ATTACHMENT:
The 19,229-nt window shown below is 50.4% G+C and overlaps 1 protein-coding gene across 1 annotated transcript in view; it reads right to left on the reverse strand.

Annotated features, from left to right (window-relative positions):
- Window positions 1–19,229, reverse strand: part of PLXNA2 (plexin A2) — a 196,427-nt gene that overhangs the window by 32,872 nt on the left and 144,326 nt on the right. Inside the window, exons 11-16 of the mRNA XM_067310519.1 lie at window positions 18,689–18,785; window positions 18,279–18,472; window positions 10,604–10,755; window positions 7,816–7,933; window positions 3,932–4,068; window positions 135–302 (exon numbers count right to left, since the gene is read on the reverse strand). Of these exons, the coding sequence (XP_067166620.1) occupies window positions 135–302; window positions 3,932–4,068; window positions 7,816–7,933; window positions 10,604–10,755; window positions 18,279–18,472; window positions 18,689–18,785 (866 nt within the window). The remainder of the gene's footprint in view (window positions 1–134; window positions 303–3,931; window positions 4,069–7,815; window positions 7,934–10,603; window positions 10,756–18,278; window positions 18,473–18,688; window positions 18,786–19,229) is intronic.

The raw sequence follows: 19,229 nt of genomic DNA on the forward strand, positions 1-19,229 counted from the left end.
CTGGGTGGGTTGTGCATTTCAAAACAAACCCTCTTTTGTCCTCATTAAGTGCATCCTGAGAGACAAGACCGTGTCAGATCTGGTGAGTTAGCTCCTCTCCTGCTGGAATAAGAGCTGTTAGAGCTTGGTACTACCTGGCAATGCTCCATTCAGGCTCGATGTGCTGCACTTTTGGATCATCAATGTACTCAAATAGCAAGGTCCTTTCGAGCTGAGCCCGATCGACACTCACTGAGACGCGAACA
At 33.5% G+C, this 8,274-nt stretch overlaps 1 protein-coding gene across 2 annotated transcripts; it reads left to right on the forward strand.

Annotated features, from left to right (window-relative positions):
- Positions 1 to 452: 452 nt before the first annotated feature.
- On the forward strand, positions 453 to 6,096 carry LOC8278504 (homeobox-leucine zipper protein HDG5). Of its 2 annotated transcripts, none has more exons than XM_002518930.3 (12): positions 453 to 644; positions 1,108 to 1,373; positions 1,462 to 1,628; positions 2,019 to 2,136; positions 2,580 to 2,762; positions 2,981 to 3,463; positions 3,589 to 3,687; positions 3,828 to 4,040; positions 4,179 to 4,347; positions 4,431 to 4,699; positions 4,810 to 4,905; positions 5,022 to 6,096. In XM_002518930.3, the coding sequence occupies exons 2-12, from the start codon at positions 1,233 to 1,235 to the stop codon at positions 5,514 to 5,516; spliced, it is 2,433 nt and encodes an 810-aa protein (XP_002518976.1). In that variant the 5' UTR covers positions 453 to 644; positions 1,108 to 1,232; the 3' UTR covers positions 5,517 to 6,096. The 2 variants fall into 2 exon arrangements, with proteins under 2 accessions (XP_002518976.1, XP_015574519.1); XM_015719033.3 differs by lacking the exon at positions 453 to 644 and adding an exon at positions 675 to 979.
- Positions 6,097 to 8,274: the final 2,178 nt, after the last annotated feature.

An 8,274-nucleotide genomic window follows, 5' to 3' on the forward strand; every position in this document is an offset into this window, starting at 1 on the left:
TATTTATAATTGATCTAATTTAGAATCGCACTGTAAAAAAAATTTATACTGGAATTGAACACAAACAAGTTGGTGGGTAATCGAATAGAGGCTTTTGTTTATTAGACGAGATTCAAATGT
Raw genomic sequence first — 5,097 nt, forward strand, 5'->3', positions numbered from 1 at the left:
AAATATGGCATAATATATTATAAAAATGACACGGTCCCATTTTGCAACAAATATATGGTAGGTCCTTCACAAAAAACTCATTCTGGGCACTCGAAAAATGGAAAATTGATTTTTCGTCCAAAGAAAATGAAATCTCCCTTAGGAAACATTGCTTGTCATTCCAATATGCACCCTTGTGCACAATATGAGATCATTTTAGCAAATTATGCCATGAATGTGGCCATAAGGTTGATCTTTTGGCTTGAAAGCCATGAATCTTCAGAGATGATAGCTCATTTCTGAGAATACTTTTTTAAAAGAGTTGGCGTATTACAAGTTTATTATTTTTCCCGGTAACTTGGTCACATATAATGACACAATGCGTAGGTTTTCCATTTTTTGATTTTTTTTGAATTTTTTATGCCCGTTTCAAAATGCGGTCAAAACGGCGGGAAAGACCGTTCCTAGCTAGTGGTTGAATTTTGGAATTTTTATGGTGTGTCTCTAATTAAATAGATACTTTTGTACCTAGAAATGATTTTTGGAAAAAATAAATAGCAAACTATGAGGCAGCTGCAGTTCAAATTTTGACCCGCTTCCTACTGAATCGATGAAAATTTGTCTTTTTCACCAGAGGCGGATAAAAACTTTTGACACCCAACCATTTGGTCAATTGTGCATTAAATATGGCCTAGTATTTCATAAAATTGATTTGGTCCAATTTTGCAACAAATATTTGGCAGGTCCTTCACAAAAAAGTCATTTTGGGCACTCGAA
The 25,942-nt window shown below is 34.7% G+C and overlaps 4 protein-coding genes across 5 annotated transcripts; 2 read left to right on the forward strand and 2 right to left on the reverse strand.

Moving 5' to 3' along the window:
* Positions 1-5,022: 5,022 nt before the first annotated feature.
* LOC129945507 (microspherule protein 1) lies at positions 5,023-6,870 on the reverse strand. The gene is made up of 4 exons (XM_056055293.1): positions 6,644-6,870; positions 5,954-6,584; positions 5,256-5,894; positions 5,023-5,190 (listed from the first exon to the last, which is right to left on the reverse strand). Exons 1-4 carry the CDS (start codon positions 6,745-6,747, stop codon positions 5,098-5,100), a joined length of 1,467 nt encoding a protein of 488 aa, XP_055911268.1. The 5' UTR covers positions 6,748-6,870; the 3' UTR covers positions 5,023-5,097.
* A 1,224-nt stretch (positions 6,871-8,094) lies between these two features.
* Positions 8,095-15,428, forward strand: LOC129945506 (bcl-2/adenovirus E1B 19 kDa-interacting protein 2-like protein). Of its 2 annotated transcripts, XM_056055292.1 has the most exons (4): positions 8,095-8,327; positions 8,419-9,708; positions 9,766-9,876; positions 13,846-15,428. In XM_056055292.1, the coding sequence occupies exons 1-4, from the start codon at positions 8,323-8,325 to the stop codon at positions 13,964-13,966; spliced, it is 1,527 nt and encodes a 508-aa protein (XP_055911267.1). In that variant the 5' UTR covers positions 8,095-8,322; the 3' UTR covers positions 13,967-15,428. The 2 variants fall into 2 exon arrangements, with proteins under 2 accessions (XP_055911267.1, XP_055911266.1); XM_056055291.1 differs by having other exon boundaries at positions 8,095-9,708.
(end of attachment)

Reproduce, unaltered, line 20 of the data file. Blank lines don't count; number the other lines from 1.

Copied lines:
* Positions 8,095-15,428, forward strand: LOC129945506 (bcl-2/adenovirus E1B 19 kDa-interacting protein 2-like protein). Of its 2 annotated transcripts, XM_056055292.1 has the most exons (4): positions 8,095-8,327; positions 8,419-9,708; positions 9,766-9,876; positions 13,846-15,428. In XM_056055292.1, the coding sequence occupies exons 1-4, from the start codon at positions 8,323-8,325 to the stop codon at positions 13,964-13,966; spliced, it is 1,527 nt and encodes a 508-aa protein (XP_055911267.1). In that variant the 5' UTR covers positions 8,095-8,322; the 3' UTR covers positions 13,967-15,428. The 2 variants fall into 2 exon arrangements, with proteins under 2 accessions (XP_055911267.1, XP_055911266.1); XM_056055291.1 differs by having other exon boundaries at positions 8,095-9,708.